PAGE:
155 days ago
Are you struggling to get going in the morning, or are you hitting a wall of fatigue in the afternoon? As shorter days and cold, winter nights start to draw in, we take a look at how what and when you eat impacts your energy levels - for better and for worse - with these top tips from David Mulcahy, our Sodexo Culinary Ambassador.
1. Try eating smaller-portioned meals throughout the day
It's not just what you eat that impacts your energy levels, but also when you eat. For instance, have you ever noticed how you feel sluggish after a big lunch or dinner? That’s because your body is using its energy to digest that big meal instead of powering the rest of your body. Start with a healthy, hearty breakfast to start your day right, and then try eating smaller-portioned meals throughout the rest of the day. This will keep your body fuelled regularly and may even help you lose weight.
2. Spice up your meal-times
Try creating a special theme day each week. Whether you join a Hello Fresh-style recipe order scheme or simply decide to make a new special dish every week, the effort will be worth it. From weekday lunch or dinner to weekend lazy brunch, It doesn’t have to be difficult, can include all the family and provides a welcome distraction.
3. Avoid processed foods - think fresh first!
While a Cornish pasty or cheeseburger and fries might be comforting while you’re eating it, its nutritional value can be extremely low. Processed foods, such as some packaged or canned foods, sweets, ready meals, and pre-cooked meats are typically full of preservatives, additives, sodium, trans-fats, and artificial ingredients that may slow you down. Check out these delicious, fresh recipes from our partners, WWF.
4. Fresh, seasonal fruits and vegetables - remember your 'five a day'
The fresher your food is, the more nutrients it will contain. Enjoy eating the rainbow with delicious fresh fruit and vegetables locally in season and from around the globe. Fruit and vegetables are good sources of vitamins, minerals and fibre – essential nutrients that your body needs to work properly. Check out this recipe to give you a head start to the day ahead with quick and easy smoothies.
5. Go with the grain
Choosing whole-grain foods and complex carbohydrates ensures that your body gets the full benefits of the hull of the grain that adds fibre to your diet. For delicious grain-based recipes, check out our Future 50/Finer Diner Initiative focusing on the most sustainable ingredients, many of which are whole and ancient grains, readily available from supermarkets.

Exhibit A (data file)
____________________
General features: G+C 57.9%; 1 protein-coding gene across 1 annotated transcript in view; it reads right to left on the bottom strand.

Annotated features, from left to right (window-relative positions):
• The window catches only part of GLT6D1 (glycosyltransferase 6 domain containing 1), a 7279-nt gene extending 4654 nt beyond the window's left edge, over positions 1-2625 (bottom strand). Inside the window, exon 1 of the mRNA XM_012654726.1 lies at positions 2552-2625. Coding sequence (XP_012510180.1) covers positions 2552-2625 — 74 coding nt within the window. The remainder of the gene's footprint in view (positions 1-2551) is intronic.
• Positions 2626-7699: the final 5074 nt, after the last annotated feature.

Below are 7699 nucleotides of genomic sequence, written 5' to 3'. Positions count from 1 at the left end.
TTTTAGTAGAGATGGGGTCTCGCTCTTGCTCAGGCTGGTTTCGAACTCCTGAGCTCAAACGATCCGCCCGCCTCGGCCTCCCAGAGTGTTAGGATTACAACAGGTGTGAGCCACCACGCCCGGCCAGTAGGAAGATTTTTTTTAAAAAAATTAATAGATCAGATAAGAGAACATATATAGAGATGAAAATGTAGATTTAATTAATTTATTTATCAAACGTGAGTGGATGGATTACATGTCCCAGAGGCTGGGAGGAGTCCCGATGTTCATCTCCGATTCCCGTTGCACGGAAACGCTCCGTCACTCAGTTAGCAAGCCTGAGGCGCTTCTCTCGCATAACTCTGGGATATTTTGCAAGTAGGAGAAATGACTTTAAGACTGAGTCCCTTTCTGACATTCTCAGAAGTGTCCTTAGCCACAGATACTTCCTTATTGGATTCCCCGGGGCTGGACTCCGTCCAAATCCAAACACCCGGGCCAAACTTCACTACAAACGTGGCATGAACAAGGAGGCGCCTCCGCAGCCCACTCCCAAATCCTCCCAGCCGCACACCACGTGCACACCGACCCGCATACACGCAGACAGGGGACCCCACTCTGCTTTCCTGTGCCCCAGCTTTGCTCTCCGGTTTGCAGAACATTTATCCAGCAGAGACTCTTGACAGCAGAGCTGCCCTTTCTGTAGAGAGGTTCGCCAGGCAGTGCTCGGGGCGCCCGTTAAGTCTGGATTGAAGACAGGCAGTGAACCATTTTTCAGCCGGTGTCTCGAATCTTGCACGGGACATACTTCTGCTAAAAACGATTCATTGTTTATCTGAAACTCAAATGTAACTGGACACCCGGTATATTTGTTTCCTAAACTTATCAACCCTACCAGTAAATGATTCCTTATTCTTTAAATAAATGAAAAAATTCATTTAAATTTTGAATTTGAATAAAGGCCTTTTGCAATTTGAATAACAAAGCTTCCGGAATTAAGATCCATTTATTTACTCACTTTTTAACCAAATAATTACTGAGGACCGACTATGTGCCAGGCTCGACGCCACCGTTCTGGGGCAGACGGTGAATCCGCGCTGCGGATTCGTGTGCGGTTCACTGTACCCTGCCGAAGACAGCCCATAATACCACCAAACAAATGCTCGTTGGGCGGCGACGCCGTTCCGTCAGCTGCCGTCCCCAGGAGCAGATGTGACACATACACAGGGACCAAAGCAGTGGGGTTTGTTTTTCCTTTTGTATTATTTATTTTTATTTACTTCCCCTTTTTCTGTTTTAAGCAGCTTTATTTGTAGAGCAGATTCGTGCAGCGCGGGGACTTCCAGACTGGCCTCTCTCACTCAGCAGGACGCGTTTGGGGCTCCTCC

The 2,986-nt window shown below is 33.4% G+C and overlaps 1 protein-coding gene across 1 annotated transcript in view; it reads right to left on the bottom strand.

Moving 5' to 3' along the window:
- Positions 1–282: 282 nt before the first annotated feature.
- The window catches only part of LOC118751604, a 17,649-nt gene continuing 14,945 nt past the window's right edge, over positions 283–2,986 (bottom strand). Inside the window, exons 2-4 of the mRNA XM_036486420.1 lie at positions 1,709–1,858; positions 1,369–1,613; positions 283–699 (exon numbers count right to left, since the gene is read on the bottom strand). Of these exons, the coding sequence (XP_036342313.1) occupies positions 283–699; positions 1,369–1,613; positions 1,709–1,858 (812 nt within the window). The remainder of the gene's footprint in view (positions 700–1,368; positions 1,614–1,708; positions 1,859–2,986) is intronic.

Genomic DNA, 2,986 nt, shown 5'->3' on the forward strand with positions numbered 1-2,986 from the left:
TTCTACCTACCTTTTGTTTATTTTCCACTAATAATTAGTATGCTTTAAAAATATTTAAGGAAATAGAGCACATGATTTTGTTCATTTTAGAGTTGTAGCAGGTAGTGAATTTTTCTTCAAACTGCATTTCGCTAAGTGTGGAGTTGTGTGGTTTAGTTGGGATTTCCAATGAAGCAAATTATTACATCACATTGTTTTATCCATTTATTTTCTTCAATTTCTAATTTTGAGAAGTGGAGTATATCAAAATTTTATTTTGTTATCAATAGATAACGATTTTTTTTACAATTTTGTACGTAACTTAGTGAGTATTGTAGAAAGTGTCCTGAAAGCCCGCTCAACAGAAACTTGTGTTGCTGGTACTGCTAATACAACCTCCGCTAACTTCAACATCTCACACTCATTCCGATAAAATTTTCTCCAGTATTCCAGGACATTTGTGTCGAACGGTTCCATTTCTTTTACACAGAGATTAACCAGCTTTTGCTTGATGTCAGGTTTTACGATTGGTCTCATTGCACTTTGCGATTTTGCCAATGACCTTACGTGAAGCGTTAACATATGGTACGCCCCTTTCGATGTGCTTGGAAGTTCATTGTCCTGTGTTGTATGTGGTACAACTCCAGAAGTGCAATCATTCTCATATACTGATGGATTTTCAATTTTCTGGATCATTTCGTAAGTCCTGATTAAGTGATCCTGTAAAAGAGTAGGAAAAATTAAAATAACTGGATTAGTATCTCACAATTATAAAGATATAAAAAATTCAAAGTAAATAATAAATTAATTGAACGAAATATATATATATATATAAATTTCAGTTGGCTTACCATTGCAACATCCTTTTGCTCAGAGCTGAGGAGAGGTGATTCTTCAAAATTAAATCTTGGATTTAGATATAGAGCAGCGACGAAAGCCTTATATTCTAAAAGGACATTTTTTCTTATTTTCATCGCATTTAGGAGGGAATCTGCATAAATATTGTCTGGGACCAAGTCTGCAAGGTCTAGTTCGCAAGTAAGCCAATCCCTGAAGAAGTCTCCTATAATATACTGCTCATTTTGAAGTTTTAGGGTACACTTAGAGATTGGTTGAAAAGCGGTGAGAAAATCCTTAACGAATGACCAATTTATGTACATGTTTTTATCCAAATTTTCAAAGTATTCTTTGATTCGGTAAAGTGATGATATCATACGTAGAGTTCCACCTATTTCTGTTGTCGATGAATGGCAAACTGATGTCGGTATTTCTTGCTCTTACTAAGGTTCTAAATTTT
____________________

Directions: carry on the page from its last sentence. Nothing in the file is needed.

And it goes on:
6. Lean and mean is best
Beware the unsaturated fats hidden in red meats. Leaner meats, like chicken, turkey, and fish, still provide quality protein, but contain less saturated fat. Fish high in omega-3 fatty acids, like salmon and tuna, can add beneficial, heart healthy fats.
7. Nuts and seeds
Nuts and seeds are some of the best foods to beat fatigue and fight hunger. Getting a variety of nuts and seeds in your diet can provide healthy nutrients and energy. Try almonds, Brazil nuts, cashews, hazelnuts, pecans, walnuts, sunflower seeds, and pumpkin seeds. Perfect for a mid-afternoon snack.Why not try chia seeds? An excellent source of prolonged energy thanks to carbohydrate content, healthy fats, and filling fibre. Two tablespoons of chia provide about 12 grams of carbs and a whopping 5 grams of omega-3s, which are heart-healthy and anti-inflammatory.
8. Avoid caffeinated drinks - water for the win!
While caffeine is OK in moderation, providing a short-term boost, it doesn’t actually provide the body with any energy. If you must have your fix, opt for black coffee or unsweetened tea. Alternative milk replacements are all the rage too, but check the pack for added sugars and fats.Drinking water is essential for optimal functioning of the body. Keep hydrated and sip 2-3 litres of water throughout the day. This simple change can make a big difference, and you’ll feel better before you know it.
9. Vitamins and supplements
If you’re not getting everything you need from your food, you may want to consider taking a daily vitamin. Right now, as autumn turns into winter, and the sunshine starts to fade, a good Vitamin D supplement may work wonders. Make sure you talk to your doctor about any and all nutritional supplements you’re considering.
10. Try the ‘No Takeaway’ challenge
Remember that instant gratification versus the crash-and-burn feeling? You may find your takeaway is the culprit here. Instead, why not try a homemade takeaway – fresh ingredients, no nasties and lots of fun too.
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